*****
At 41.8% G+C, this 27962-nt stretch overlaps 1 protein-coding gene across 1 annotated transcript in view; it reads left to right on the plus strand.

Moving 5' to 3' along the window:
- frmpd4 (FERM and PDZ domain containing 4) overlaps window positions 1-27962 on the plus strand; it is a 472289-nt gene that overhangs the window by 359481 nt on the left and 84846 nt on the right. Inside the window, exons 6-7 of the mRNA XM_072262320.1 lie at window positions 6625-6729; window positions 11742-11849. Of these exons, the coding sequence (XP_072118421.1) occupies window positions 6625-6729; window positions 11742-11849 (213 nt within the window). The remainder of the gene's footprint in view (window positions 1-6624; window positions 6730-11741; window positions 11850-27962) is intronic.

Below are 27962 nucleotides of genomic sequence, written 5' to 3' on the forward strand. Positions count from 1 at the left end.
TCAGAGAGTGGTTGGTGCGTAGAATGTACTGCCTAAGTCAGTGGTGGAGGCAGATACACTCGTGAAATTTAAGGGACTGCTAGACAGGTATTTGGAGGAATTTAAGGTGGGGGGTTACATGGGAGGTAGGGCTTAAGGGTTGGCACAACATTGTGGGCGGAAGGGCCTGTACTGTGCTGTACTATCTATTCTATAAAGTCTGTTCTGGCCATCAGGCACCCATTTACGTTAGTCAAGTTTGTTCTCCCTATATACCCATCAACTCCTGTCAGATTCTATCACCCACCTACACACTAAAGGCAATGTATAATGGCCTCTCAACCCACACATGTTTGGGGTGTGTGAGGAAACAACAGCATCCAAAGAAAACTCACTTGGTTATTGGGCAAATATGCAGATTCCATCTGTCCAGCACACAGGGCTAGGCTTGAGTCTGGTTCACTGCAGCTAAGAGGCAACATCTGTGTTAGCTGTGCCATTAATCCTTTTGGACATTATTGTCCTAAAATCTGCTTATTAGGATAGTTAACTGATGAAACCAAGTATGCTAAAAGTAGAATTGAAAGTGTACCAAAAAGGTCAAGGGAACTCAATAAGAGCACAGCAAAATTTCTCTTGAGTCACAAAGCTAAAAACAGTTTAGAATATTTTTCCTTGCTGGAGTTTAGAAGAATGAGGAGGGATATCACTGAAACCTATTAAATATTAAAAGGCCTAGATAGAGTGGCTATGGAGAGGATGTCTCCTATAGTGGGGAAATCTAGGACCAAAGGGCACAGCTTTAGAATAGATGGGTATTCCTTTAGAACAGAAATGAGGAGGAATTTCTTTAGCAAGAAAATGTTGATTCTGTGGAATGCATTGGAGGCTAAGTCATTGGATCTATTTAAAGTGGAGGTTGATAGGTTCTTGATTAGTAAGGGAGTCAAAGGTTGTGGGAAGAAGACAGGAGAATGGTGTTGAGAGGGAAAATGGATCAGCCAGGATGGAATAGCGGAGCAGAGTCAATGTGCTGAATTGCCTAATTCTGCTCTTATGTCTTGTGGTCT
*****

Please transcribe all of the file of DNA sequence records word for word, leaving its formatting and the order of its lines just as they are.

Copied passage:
At 41.8% G+C, this 27962-nt stretch overlaps 1 protein-coding gene across 1 annotated transcript in view; it reads left to right on the plus strand.

Moving 5' to 3' along the window:
- frmpd4 (FERM and PDZ domain containing 4) overlaps window positions 1-27962 on the plus strand; it is a 472289-nt gene that overhangs the window by 359481 nt on the left and 84846 nt on the right. Inside the window, exons 6-7 of the mRNA XM_072262320.1 lie at window positions 6625-6729; window positions 11742-11849. Of these exons, the coding sequence (XP_072118421.1) occupies window positions 6625-6729; window positions 11742-11849 (213 nt within the window). The remainder of the gene's footprint in view (window positions 1-6624; window positions 6730-11741; window positions 11850-27962) is intronic.

Below are 27962 nucleotides of genomic sequence, written 5' to 3' on the forward strand. Positions count from 1 at the left end.
TCAGAGAGTGGTTGGTGCGTAGAATGTACTGCCTAAGTCAGTGGTGGAGGCAGATACACTCGTGAAATTTAAGGGACTGCTAGACAGGTATTTGGAGGAATTTAAGGTGGGGGGTTACATGGGAGGTAGGGCTTAAGGGTTGGCACAACATTGTGGGCGGAAGGGCCTGTACTGTGCTGTACTATCTATTCTATAAAGTCTGTTCTGGCCATCAGGCACCCATTTACGTTAGTCAAGTTTGTTCTCCCTATATACCCATCAACTCCTGTCAGATTCTATCACCCACCTACACACTAAAGGCAATGTATAATGGCCTCTCAACCCACACATGTTTGGGGTGTGTGAGGAAACAACAGCATCCAAAGAAAACTCACTTGGTTATTGGGCAAATATGCAGATTCCATCTGTCCAGCACACAGGGCTAGGCTTGAGTCTGGTTCACTGCAGCTAAGAGGCAACATCTGTGTTAGCTGTGCCATTAATCCTTTTGGACATTATTGTCCTAAAATCTGCTTATTAGGATAGTTAACTGATGAAACCAAGTATGCTAAAAGTAGAATTGAAAGTGTACCAAAAAGGTCAAGGGAACTCAATAAGAGCACAGCAAAATTTCTCTTGAGTCACAAAGCTAAAAACAGTTTAGAATATTTTTCCTTGCTGGAGTTTAGAAGAATGAGGAGGGATATCACTGAAACCTATTAAATATTAAAAGGCCTAGATAGAGTGGCTATGGAGAGGATGTCTCCTATAGTGGGGAAATCTAGGACCAAAGGGCACAGCTTTAGAATAGATGGGTATTCCTTTAGAACAGAAATGAGGAGGAATTTCTTTAGCAAGAAAATGTTGATTCTGTGGAATGCATTGGAGGCTAAGTCATTGGATCTATTTAAAGTGGAGGTTGATAGGTTCTTGATTAGTAAGGGAGTCAAAGGTTGTGGGAAGAAGACAGGAGAATGGTGTTGAGAGGGAAAATGGATCAGCCAGGATGGAATAGCGGAGCAGAGTCAATGTGCTGAATTGCCTAATTCTGCTCTTATGTCTTGTGGTCT